While most Americans don't yet know much about the bill, knowledge of the bill's content has little impact on the ratio of support and opposition.
The public continues to think President Bush takes a stance in his energy policies that is very different from their own. Fifty-nine percent of Americans think protecting the environment is more important than producing energy; nearly seven in ten, however, think President Bush would choose producing energy over protecting the environment.
The Bush administration's ties to the oil industry are also problematic: 66 percent of the public thinks the oil industry has too much influence on the administration's energy policies.
Americans overwhelmingly believe that conservation, not production, should be the higher priority for government. Two-thirds of Americans say encouraging energy conservation should be the higher priority for the government, and only 19 percent the priority should be increasing the production of petroleum, coal, and natural gas. Among those who say conservation should be the priority, 70 percent disapprove of President Bush's energy bill.
FIXING SOCIAL SECURITY
By nearly two to one, Americans say they like Social Security the old-fashioned way - a safety net that is controlled by the government and that must pay benefits to everyone. One-third, on the other hand, think Social Security should be controlled by individuals, who would be responsible for investing their contributions as well as taking the risk of losing or making money.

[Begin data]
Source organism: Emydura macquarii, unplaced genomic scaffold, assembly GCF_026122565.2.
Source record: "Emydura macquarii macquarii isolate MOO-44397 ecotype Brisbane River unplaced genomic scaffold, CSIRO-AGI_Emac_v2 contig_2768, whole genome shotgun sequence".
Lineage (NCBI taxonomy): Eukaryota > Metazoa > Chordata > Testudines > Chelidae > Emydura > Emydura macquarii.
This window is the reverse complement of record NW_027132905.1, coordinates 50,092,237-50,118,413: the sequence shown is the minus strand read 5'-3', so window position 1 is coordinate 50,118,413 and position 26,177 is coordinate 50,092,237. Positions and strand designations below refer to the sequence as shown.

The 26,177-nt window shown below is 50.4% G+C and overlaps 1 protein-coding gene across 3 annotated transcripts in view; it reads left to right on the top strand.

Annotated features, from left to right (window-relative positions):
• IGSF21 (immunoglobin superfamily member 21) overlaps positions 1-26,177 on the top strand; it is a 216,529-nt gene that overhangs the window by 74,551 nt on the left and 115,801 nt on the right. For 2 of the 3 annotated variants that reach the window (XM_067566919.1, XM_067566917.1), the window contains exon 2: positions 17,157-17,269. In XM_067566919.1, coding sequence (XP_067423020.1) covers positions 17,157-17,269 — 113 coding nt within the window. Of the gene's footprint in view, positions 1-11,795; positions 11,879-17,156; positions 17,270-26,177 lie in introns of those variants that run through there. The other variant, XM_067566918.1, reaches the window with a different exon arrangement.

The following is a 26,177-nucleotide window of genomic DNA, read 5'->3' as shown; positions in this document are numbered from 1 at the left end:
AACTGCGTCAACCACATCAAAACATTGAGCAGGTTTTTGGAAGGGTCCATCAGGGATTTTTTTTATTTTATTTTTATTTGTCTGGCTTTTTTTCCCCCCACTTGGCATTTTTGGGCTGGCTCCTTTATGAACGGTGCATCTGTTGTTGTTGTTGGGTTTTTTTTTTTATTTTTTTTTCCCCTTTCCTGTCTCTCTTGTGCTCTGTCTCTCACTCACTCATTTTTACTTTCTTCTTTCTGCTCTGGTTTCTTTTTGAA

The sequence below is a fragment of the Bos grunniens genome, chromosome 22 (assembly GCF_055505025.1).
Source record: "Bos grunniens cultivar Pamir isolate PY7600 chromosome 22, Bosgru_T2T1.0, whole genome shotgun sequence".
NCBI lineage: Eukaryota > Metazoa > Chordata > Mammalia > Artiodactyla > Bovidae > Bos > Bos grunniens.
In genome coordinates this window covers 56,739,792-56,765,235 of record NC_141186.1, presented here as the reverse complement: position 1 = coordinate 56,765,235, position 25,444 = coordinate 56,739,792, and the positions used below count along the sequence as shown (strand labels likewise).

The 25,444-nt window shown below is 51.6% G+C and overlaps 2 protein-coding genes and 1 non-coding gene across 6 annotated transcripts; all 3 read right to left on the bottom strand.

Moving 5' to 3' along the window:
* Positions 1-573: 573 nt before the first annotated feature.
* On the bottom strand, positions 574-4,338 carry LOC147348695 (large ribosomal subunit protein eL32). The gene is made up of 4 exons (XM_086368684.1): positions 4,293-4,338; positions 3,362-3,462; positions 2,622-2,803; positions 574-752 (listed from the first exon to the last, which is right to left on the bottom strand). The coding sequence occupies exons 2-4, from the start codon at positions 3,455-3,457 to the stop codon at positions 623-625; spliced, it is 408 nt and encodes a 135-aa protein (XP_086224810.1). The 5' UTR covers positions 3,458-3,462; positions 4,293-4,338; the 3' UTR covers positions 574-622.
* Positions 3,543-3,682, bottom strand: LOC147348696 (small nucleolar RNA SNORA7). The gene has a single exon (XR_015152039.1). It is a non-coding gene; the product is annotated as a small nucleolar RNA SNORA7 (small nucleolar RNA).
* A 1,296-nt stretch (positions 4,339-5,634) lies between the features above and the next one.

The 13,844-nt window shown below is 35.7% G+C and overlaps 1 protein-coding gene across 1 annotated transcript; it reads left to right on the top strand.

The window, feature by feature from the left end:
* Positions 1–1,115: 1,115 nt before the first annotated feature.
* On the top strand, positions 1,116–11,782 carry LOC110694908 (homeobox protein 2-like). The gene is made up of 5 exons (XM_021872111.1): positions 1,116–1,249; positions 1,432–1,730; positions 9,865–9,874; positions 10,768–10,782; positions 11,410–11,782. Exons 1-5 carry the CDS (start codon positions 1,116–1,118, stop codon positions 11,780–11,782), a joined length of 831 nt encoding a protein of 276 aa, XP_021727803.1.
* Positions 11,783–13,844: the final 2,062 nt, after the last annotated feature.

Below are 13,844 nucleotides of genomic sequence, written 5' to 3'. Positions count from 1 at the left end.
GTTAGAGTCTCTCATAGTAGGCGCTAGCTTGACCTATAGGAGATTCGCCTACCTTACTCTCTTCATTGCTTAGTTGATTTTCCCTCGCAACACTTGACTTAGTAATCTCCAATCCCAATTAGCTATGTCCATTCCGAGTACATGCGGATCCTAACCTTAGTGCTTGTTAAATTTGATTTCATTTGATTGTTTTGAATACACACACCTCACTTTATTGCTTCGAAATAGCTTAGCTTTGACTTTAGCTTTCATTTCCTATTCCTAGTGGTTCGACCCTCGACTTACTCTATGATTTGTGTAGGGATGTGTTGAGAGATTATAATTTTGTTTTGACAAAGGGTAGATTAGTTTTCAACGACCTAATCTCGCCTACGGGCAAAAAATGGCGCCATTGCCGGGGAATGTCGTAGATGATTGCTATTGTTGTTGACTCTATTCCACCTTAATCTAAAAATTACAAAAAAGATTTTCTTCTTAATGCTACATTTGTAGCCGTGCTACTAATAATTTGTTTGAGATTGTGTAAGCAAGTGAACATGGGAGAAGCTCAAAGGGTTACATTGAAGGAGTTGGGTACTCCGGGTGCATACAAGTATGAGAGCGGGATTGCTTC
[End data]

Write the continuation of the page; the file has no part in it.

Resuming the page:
Support for keeping Social Security a government-controlled safety net is shared by people of all ages, though it is strongest among older Americans. About three-quarters of seniors over age 65 say Social Security should by controlled by the government and pay benefits to everyone.
Still, at least in principle, 52 percent of the public thinks it could be a good idea to partially privatize Social Security by allowing individuals to invest portions of the Social Security taxes on their own; 43 percent think it's a bad idea.
However, most Americans say they would not take advantage of this option. Forty-two percent say they would be very or somewhat likely to invest some of their Social Security taxes in the stock market, and 56 percent say they would not be likely to take the risk. A small majority of those under 45 years old say they would be likely to invest their Social Security taxes in the market; as would two-thirds who favor rivatizing Social Security.
In any event, Americans say that once individuals invest their Social Security taxes, it is the individuals' responsibility should they suffer losses in the stock market.
On this issue, Democrats have a clear advantage: 48 percent think the Democrats in Congress are more likely to make the right decisions about Social Security; 33 percent say President Bush will. That spread is twice as large as the 7-point advantage Al Gore held on the issue during the presidential campaign last fall.